How Dill spreads
Dill (Anethum graveolens L.) is a herbaceous plant of the Apiaceae family.
It is an annual herbaceous plant native to southwestern Asia.
Dill is an aromatic herbaceous plant that has spread throughout Europe and even in Italy, where it is grown as an annual or biennial like fennel and anise.
Pollination of dill is guaranteed above all by various insects, such as bees and wasps as it is a nectar plant with entomogamous pollination.
Fertilization therefore takes place through pollination of the flowers, without which the production of seeds becomes very deficient.
The flowering of the dill takes place from June until the end of August.
The inflorescences have the shape of large umbels which are in turn divided into other small umbels.
Once the individual inflorescences have gone to seed, they can be cut and placed in a suitable place to store them and thus be able to use the seeds for the following year.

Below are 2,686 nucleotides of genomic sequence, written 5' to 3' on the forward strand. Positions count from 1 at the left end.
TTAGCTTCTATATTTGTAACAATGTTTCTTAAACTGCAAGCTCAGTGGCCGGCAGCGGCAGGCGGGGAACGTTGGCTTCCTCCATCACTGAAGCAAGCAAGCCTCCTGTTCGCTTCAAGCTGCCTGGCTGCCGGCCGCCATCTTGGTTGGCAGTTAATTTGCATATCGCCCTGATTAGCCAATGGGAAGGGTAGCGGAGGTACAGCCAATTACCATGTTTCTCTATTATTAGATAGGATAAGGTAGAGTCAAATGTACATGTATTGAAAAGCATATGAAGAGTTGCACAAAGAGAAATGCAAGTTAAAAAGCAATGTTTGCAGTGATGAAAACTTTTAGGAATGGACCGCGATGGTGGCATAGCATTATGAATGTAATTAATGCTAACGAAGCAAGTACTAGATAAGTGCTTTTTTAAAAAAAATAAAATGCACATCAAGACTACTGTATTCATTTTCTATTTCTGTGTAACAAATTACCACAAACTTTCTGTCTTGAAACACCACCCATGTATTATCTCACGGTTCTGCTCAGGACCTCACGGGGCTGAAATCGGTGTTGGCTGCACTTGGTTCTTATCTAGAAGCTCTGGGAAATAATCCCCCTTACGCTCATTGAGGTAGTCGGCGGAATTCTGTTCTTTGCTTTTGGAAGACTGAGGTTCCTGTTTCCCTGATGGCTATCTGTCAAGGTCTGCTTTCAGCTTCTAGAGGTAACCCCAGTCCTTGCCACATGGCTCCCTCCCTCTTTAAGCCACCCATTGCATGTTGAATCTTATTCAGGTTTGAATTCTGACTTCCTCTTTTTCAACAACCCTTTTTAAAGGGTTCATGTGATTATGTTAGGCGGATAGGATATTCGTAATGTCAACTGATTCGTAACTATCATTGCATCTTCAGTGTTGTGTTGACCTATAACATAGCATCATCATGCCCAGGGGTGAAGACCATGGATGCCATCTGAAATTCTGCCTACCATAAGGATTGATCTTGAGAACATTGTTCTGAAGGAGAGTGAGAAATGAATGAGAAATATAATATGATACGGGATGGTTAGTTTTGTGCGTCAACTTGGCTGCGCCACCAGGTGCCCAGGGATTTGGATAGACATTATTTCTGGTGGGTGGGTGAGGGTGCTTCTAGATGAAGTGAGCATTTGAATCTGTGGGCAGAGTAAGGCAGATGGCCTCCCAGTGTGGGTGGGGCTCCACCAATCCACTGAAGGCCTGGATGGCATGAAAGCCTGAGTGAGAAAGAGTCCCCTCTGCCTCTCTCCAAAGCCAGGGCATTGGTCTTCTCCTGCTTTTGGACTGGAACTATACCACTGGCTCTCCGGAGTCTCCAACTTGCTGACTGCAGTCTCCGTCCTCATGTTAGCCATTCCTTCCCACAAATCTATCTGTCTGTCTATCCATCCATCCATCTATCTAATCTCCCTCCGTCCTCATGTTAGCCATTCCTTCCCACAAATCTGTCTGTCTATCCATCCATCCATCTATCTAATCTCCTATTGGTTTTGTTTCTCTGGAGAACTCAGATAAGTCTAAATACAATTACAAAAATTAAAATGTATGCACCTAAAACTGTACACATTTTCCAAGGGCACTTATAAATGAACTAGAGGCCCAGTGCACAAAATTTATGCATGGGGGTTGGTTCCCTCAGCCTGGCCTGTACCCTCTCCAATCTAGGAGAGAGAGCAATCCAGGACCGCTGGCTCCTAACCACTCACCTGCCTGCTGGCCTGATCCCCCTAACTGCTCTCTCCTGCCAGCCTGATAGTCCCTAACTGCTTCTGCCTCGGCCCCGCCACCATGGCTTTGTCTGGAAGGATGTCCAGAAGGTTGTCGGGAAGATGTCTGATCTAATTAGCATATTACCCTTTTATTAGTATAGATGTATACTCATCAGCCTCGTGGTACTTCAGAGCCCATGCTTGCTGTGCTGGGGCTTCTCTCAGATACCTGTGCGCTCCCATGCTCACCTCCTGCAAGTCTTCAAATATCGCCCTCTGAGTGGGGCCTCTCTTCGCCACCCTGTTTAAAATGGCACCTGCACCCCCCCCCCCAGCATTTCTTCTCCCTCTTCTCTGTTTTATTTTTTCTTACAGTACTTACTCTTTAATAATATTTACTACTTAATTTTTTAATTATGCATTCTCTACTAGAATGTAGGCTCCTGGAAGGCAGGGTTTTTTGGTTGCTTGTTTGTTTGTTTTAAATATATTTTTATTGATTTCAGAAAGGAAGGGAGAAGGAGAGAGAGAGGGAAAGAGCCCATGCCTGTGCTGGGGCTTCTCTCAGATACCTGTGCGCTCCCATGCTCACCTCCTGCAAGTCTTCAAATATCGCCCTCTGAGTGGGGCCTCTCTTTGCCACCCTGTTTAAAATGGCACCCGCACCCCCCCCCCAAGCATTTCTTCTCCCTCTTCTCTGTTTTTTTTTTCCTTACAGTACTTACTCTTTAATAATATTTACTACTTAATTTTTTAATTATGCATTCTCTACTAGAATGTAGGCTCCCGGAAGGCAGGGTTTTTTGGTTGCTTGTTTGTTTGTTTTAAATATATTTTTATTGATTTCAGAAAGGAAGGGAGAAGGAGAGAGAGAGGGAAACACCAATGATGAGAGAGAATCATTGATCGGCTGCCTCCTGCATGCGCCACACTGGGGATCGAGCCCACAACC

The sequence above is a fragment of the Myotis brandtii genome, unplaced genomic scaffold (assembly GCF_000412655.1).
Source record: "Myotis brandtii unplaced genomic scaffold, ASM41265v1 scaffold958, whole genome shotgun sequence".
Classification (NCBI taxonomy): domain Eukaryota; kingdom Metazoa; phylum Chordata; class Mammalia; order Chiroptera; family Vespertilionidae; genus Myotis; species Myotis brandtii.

The whole umbrellas are hung upside down by spreading a cloth underneath, in order to recover the grains (seeds) as they fall.
Once all seeds have been collected, they must then be placed in a dry and dark place and, possibly, out of heat sources; even better if cold in order to have a good vernalization of the seeds which will then favor a more vigorous germination.
Dill sowing can be done directly broadcast and outdoors, on medium organic soil and in a sunny place. Later you can thin out if the seedlings are too dense. It is advisable to irrigate periodically and free the soil from weeds.
For the details of the cultivation technique, refer to the following sheet.